The folly of New Year’s resolutions

If you’re like most Americans, you spent some time coming up with resolutions to kick off 2016. And you’ve already failed at them. Whoops!

Now sure, you might be telling yourself that you haven’t failed, exactly, not yet anyway, that you’re going to get right back on them and everything will be fine. Just like every year, right?

But don’t despair. Let me tell you why it’s not your fault.

You see, the thing about New Year’s resolutions is that they are made at the start of the new year. It’s right there in the name.

But the beginning of a new year is not a time to go out and exercise more, or start eating better, or do pretty much any of the other typical resolution-y type things. The new year starts in January and then moves on into February, the heart of winter, the time of year that is poetic shorthand for death.

FL_winter

Unless you live in Florida. But in that case, every day is spent surrounded by the contemplation of death anyway.

Let’s look at some of those common resolutions and how they are destroyed by the cataclysmic force that is January.

We’ll start with exercising more. This is perhaps the most common resolution of them all, at least when lumped into the “lose weight” resolution. The easiest way to start getting in shape is to go running. Just throw on some sneakers and go for a jog. Except here’s the result if you try that now.

JackTorrance

Poor bastard didn’t even make it past the front yard.

It’s not that much better if you decide to be one of the many to flock to the gym. In addition to the masses of people making it a miserable experience–have fun waiting for any machine you want to become open!–the weather makes it difficult to even make it that far. I would show a picture of the latest New York Snowpocalypse, but I figure most of you have Facebook and are sick of them too. Suffice to say, no one’s going out in that.

If you’re not in Florida and haven’t had your own Snowpocalypse yet, rest assured it’s coming. But even just cold weather makes it such a chore to go. Throw on a bunch of layers to brave the elements, only to get there and take them off, then fight for the machines, and it’s no wonder people give up so readily.

Of course, there’s another way to lose weight. You could try eating better.

Once again, January will get the best of you. Let’s take a trip to our local grocery store and see how this turns out.

empty_produce_section

“How wilted do you want your lettuce? Mostly, or completely?”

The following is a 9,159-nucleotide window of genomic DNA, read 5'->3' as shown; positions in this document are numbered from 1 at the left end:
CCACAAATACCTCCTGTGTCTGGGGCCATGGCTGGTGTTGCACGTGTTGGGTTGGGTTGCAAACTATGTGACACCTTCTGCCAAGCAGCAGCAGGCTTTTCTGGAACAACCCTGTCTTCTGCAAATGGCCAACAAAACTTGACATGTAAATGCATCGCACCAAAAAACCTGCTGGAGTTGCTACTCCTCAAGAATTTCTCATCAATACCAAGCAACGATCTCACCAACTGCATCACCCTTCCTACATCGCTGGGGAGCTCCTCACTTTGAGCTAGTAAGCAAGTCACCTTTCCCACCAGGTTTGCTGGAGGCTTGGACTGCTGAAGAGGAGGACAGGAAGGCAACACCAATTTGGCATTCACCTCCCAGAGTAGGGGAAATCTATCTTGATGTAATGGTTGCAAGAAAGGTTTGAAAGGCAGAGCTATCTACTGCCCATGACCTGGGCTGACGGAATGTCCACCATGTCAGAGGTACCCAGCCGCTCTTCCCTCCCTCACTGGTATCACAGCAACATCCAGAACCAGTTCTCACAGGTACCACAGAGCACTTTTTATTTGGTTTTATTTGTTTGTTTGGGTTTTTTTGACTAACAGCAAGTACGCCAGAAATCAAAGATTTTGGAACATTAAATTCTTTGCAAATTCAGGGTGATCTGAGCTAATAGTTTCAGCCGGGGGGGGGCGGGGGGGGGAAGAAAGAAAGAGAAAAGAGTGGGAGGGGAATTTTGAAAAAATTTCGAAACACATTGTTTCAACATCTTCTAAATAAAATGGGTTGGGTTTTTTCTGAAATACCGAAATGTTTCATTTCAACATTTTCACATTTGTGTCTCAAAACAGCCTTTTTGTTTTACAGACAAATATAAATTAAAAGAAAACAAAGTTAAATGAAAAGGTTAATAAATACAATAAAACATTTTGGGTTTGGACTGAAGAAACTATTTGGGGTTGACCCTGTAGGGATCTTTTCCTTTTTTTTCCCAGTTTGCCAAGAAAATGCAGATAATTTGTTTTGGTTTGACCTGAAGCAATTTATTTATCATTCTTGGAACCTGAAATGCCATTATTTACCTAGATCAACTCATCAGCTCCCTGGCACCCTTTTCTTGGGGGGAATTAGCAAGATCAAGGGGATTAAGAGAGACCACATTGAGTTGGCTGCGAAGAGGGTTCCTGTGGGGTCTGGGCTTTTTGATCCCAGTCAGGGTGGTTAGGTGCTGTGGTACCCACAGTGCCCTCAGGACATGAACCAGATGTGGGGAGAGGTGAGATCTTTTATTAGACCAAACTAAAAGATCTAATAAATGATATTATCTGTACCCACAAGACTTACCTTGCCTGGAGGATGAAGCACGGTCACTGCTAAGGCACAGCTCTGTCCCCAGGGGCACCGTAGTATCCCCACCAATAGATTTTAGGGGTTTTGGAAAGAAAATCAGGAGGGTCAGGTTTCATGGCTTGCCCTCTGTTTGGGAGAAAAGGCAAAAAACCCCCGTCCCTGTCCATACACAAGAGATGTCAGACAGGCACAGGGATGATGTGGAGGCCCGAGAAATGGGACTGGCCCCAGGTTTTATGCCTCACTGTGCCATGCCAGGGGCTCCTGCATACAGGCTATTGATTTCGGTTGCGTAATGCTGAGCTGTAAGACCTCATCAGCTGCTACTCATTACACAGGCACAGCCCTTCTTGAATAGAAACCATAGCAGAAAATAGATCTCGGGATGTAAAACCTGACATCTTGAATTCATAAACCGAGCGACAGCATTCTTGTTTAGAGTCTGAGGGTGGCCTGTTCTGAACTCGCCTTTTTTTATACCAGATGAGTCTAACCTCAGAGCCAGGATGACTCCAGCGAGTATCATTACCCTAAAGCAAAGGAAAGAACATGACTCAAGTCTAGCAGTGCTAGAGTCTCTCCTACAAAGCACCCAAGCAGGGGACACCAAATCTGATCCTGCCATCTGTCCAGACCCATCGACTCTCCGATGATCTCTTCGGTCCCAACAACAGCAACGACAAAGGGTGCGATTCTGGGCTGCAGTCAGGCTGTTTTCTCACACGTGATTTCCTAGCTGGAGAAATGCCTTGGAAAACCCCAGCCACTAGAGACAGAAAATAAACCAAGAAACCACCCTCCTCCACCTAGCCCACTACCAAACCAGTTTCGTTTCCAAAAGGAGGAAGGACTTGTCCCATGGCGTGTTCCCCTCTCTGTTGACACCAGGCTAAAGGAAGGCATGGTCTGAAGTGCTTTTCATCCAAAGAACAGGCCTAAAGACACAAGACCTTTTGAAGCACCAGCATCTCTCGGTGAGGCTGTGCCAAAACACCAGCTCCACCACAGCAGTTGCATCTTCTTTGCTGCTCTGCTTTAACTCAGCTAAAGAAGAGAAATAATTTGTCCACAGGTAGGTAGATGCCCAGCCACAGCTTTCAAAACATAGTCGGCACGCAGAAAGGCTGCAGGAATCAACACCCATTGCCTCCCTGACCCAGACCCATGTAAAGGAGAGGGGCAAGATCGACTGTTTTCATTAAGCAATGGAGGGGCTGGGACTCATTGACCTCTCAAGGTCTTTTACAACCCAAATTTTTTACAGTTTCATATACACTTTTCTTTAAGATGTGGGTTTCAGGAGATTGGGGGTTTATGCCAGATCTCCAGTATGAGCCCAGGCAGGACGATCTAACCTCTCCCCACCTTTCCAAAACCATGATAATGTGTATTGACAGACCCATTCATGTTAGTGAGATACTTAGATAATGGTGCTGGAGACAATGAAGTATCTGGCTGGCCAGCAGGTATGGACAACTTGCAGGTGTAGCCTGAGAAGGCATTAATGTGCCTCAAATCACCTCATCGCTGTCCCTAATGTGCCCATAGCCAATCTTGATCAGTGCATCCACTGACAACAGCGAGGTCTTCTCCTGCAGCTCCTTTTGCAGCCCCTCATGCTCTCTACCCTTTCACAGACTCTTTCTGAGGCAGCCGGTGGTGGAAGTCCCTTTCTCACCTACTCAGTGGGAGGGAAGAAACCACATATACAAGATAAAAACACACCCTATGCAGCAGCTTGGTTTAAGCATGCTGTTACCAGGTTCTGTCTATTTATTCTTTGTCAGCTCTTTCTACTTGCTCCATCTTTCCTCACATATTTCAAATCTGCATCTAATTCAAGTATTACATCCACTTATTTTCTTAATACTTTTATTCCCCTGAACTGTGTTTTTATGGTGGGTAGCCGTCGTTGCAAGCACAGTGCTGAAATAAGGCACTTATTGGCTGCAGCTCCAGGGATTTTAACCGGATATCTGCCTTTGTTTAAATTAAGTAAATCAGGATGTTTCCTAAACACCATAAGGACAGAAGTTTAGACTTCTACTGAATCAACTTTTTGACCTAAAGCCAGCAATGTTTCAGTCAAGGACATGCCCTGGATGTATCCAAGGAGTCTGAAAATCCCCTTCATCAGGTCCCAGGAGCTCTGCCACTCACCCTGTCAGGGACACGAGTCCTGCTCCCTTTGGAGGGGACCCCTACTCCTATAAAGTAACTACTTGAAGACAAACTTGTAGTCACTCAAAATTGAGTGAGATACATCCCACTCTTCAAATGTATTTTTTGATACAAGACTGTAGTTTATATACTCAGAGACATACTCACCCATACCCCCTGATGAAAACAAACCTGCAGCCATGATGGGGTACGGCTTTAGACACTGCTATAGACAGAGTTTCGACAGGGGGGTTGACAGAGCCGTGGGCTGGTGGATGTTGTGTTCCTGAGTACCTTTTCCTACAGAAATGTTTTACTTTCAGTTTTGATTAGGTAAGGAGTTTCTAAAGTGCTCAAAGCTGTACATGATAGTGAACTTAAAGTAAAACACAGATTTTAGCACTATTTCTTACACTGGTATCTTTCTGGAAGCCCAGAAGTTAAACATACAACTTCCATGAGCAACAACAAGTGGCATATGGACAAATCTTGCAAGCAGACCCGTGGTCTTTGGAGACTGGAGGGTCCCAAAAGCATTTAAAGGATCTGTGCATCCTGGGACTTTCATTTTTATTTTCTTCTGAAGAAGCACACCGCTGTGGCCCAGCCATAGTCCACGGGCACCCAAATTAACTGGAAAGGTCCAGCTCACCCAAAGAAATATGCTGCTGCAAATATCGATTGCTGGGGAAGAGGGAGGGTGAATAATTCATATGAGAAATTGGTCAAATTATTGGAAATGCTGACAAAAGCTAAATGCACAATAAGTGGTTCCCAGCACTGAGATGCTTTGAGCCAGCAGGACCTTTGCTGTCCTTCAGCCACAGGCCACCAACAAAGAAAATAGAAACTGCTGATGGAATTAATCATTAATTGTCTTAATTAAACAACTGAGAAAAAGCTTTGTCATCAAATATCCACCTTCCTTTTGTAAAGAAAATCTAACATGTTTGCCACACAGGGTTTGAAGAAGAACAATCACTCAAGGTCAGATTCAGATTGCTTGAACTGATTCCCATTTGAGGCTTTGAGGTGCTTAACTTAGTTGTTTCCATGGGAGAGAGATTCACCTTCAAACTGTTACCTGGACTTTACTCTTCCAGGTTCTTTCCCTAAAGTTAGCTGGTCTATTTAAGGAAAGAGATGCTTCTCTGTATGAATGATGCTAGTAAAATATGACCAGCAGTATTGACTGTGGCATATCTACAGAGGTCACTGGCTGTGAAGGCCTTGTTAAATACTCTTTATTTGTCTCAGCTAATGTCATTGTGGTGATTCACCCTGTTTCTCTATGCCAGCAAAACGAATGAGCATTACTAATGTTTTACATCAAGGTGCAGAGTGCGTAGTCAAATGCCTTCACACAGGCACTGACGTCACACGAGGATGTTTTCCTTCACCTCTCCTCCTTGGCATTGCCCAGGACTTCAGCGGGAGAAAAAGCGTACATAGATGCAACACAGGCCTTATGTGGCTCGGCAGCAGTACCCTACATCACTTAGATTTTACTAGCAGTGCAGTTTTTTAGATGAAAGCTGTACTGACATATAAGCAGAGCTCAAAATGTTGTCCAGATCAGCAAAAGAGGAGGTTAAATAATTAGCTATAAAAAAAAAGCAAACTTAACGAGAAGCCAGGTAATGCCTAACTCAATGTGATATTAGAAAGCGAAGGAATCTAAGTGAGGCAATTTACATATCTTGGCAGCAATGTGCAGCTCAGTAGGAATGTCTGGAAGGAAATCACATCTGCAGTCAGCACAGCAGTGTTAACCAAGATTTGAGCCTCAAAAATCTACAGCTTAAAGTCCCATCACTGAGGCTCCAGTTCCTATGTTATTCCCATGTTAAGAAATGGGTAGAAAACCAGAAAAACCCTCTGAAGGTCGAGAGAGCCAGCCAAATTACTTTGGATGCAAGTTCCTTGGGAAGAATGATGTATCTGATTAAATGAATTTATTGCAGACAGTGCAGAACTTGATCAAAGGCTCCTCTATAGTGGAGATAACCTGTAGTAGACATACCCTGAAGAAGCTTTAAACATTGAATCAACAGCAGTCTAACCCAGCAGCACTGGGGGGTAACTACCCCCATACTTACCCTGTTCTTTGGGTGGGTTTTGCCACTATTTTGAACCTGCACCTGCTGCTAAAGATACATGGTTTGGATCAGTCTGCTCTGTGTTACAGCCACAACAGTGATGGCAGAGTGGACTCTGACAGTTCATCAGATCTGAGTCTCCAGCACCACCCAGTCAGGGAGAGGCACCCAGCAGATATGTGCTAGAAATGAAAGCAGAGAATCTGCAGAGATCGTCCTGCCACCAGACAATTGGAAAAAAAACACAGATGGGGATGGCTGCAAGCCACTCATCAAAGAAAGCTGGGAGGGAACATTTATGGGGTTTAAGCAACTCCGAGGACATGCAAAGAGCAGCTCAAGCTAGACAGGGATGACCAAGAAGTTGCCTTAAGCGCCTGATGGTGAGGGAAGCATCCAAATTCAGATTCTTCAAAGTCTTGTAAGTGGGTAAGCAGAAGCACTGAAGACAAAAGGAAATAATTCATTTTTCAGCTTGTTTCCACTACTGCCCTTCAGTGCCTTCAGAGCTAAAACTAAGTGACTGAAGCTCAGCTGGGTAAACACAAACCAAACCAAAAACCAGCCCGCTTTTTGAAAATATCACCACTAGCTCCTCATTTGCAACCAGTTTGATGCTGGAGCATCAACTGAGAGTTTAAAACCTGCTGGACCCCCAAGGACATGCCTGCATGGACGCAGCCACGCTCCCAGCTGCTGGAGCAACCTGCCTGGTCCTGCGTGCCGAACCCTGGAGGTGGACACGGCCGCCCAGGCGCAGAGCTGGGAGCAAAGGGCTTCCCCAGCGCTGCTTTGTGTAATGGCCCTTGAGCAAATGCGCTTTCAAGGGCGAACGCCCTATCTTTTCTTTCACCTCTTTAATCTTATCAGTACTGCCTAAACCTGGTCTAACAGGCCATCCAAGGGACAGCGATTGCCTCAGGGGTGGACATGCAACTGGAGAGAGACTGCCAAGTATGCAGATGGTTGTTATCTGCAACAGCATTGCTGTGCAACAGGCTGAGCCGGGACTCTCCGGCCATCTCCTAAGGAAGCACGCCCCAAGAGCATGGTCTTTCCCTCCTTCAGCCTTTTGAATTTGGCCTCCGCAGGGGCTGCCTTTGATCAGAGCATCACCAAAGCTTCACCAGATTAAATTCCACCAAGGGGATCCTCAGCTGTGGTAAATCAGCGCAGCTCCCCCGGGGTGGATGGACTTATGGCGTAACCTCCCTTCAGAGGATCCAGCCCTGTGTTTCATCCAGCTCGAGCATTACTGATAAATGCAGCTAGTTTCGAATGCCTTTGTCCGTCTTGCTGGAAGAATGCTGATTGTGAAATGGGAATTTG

You are again fighting with everyone else who wants to suddenly start eating better, so the selection is going to be low. And it’s January, no fruits and vegetables are in season. Maybe snow peas? I don’t know how vegetables work. But like the Bible says, Man cannot subsist on snow peas alone.

Beyond the absence of healthy foods that shouldn’t make you suspicious, psychology comes into play. It’s freezing out. Your prehistoric lizard brain knows there’s no food for it out there to scavenge, so it knows it has to fatten you up. You’re not going to eat a salad. You’re going to eat a gallon of macaroni and cheese. And you’re going to pour gravy on it!

Your mind and body need warmth and comfort, and that comes from fatty, delicious foods.

This is a similar problem that comes from any other sort of productivity type of resolution. The terrible weather, shorter days, and overindulgence on fatty foods is going to make you lethargic and unwilling to do anything. Studies show that you only have so much willpower you can use in a day, and just getting out of bed takes up all of it in January and February.

dog-blanket

And sometimes it’s not enough even for that.

Winter is a time for hibernating, not doing stuff. Seasonal Affective Disorder (SAD) is a real thing discovered by scientists with a terrible sense of humor. Basically, the terrible weather affects your mood, making you more depressed. This is when you want to get out and start doing more things? We’ve designed an entire system for failure!

Come see me in April. Let’s make our resolutions then. In fact, maybe we can turn April Fool’s Day from the day when websites tell ridiculous lies as some sort of attempt at humor (haha? I believed what you said?) into the day when we fool ourselves into thinking we’re going to become the best versions of ourselves.

Because let’s be real. I’m not going to keep resolutions in April either. But we’ll have fewer external reasons for them to fail then.

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